So the Kenai Peninsula Borough Assembly now condones praying to Satan. The obvious wrongness of the act is supported by its notoriety. As my brother in Florida noted, “it’s the first time I’ve ever seen Kenai on the Drudge Report.” A consummation devoutly to be wished, no doubt.
Acknowledgment of God by our elected officials is important. In his farewell address, Washington prayed that “the Almighty [would] avert or mitigate the evils” of his term of office. But it is also important for the people to acknowledge God publicly as the source of all goodness. The Alaska Constitution — for all its peccadilloes — begins with the following preamble:
“We the people of Alaska, grateful to God and to those who founded our nation and pioneered this great land, in order to secure and transmit to succeeding generations our heritage of political, civil, and religious liberty within the Union of States, do ordain and establish this constitution for the State of Alaska.”
That God is the first person acknowledged by Alaskans, and that He is the proper recipient of our gratitude, is neither unintended nor erroneous. To invite a Satanic sect to lead public worship is not only blasphemous, then, but a direct renunciation of the principles upon which Alaska’s constitution was ratified.
Yet Assembly members opined that “we have to listen to religious views which we don’t agree with,” and that the act was a mere “political statement.”
There are two problems here. The first is governmental inconsistency in applying such a rubric. If freedom to exercise religion by invocation at a public venue trumps everything else, then every Borough subdivision should be permitted to have an invocation at its public exercises.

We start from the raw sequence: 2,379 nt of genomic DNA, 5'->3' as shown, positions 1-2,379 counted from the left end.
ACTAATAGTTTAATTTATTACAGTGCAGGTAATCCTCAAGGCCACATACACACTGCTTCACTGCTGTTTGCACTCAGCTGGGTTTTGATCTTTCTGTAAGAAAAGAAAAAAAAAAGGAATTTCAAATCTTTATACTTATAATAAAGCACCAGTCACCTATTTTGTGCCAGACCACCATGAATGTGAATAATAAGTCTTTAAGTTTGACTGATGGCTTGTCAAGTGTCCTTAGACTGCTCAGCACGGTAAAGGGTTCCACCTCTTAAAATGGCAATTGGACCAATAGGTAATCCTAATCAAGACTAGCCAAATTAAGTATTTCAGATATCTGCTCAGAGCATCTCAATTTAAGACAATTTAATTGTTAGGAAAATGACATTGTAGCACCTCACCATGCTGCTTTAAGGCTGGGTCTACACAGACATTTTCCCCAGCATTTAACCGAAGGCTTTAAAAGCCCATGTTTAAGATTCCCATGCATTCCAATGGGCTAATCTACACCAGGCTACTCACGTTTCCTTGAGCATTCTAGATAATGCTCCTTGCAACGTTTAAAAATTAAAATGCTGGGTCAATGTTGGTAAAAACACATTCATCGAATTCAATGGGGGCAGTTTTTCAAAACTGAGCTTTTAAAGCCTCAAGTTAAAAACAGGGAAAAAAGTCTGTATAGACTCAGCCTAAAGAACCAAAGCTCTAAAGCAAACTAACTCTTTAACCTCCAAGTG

But, as my fellow Nikiski High School Class of 2000 graduates know, the Borough considers such “invocations” a violation of the First Amendment to the federal constitution when conducted at a public school. Back in 2000, the Borough refused our request even to print “invocation” and “benediction” on the graduation programs.
The second problem is presupposing that the goal of the Satanists is merely political, or even atheistic. Protests to her atheism notwithstanding, the Satanist’s prayer invoked Satan as a real being and ended with a ritualistic “It is done.” Such language is unmistakably practical, not political.
People who ignore where such practicality leads do so at their own peril. These sort of public Satanic displays are on a worldwide uptick. Witness the Satanic “black mass” event attempted at Harvard in 2014, the Empire State Building demonic imagery in 2015, and the weird, sexual, goat-man opening of he Gotthard Base Tunnel in Switzerland a few months ago. Most recently, Oklahoma City permitted a black mass at their Civic Center on August 15.
Kenai Peninsula Borough Assembly members, and their electorate, should reconsider whether and to what extent they wish to be complicit with Satanic forces. As Washington did not invite Satanists to address Congress, perhaps the Assembly should consider a beefed-up version of his prayer at their next invocation.